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Hanabiramochi (葩餅) is a Japanese sweet (wagashi), usually eaten at the beginning of the year. Hanabiramochi are also served at the first tea ceremony of the new year.

Place of originJapan
Main ingredientsMochi, miso, Gyūhi, burdock



The name "hanabiramochi" literally means "flower petal mochi". The original form of Hanabiramochi is Hishihanabira, a dessert that was eaten by the Imperial family at special events coinciding with the beginning of the year.

Hanabiramochi was first made in the Meiji Era (8 September 1868 – 30 July 1912), but it is now a familiar New Year wagashi.


The exact shape of hanabiramochi is strictly defined by tradition. The white mochi covering is flat and round, folded over to form a semicircular shape, and must have a pink color showing through in the center of the confection, fading to a white at the edge. Unlike a daifuku, the mochi must not completely seal the insides.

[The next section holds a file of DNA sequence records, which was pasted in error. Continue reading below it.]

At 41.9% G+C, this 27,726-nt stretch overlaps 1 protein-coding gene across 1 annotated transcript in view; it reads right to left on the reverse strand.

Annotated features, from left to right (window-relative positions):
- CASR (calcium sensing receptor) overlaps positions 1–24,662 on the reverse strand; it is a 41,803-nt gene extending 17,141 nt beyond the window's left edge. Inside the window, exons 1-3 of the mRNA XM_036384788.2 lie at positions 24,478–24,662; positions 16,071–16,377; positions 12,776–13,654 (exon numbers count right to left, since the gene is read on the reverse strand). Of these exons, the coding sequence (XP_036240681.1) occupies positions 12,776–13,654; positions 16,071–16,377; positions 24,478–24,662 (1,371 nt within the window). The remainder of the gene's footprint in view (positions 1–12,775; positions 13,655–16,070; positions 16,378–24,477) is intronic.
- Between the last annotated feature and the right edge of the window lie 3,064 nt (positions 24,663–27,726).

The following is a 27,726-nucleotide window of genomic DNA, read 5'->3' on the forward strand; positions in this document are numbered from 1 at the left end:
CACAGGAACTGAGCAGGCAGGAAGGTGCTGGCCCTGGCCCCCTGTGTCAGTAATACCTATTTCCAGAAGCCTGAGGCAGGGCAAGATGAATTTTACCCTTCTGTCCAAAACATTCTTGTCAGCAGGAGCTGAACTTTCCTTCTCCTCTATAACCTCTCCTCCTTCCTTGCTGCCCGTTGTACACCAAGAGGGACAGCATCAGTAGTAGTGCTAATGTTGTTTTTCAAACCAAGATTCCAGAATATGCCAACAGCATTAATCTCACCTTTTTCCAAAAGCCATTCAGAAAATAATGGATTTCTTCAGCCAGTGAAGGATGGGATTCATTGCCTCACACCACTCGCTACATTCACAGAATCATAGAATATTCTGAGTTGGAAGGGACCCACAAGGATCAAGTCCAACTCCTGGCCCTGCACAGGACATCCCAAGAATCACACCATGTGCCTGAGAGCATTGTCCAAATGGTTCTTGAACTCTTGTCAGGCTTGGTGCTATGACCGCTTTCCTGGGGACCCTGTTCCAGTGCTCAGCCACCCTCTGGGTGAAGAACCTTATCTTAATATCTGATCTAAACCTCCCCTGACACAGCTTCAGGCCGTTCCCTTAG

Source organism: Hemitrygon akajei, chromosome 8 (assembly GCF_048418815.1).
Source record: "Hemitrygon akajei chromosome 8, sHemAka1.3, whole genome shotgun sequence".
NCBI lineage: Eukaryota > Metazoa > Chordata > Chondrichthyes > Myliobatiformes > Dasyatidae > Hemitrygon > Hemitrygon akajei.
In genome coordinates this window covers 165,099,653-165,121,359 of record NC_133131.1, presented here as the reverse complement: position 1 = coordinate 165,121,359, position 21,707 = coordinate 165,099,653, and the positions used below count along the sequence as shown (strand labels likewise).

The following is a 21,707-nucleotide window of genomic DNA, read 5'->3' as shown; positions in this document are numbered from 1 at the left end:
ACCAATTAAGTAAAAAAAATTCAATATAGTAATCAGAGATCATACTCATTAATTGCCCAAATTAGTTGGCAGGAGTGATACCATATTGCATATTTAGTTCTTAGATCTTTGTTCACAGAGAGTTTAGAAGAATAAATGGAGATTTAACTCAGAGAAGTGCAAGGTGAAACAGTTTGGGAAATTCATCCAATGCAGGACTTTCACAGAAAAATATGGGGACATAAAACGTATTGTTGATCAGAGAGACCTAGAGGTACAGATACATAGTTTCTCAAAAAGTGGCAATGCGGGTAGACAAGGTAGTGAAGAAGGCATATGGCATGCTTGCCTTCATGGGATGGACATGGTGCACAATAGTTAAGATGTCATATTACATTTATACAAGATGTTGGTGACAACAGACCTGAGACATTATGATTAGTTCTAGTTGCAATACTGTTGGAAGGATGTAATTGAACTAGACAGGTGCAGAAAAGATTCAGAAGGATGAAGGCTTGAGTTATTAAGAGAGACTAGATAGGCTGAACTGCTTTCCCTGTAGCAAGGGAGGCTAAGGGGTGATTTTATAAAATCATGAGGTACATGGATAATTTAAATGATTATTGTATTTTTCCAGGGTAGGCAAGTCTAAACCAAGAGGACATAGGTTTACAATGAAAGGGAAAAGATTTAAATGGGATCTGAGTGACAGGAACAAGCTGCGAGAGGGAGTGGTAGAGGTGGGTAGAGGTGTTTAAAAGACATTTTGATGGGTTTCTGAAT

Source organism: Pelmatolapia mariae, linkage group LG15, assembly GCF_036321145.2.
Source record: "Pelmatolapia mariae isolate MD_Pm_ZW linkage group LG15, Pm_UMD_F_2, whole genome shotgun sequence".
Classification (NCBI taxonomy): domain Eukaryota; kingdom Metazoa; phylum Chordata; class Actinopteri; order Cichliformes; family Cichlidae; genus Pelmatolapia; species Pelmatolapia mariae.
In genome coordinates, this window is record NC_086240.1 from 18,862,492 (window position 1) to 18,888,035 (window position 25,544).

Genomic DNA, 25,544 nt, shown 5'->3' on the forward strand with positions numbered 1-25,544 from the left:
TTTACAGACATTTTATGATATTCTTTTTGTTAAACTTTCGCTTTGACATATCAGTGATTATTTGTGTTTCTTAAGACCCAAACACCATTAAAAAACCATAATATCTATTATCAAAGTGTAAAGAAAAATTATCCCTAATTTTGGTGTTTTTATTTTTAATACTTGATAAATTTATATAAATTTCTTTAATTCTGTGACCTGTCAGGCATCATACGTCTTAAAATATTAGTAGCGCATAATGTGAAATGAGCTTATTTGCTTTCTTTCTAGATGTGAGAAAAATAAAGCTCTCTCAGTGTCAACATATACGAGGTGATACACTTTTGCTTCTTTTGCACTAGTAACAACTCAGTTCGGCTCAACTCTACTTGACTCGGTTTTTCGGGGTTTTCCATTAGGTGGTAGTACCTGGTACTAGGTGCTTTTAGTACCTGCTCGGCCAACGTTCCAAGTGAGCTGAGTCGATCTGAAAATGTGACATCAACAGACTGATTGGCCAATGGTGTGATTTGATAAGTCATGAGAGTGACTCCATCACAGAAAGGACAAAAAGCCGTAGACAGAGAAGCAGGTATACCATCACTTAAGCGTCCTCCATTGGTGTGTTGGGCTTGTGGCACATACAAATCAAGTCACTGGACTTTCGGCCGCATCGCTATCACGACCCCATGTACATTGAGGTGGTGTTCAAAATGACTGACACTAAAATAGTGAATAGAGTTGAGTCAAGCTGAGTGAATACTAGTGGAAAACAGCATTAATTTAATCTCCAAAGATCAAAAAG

In the center of a hanabiramochi is a layer of anko, a sweet bean paste, commonly the white kind made from sweetened mung beans. In the very center is a thin strip of sweetly flavoured gobo (burdock), which protrudes from the mochi on both sides.

Significance and symbolismEdit

Each element of the hanabiramochi is significant:

The red colour showing through the white mochi is not only appropriate to the celebration of the new year, but also evokes the Japanese apricot/plum (ume) blossom, which in turn represents the purity, perseverance, and renewal associated with the New Year.

The gobo represents pressed ayu, a fish exclusive to East Asia, and a prayer for a long life.

See alsoEdit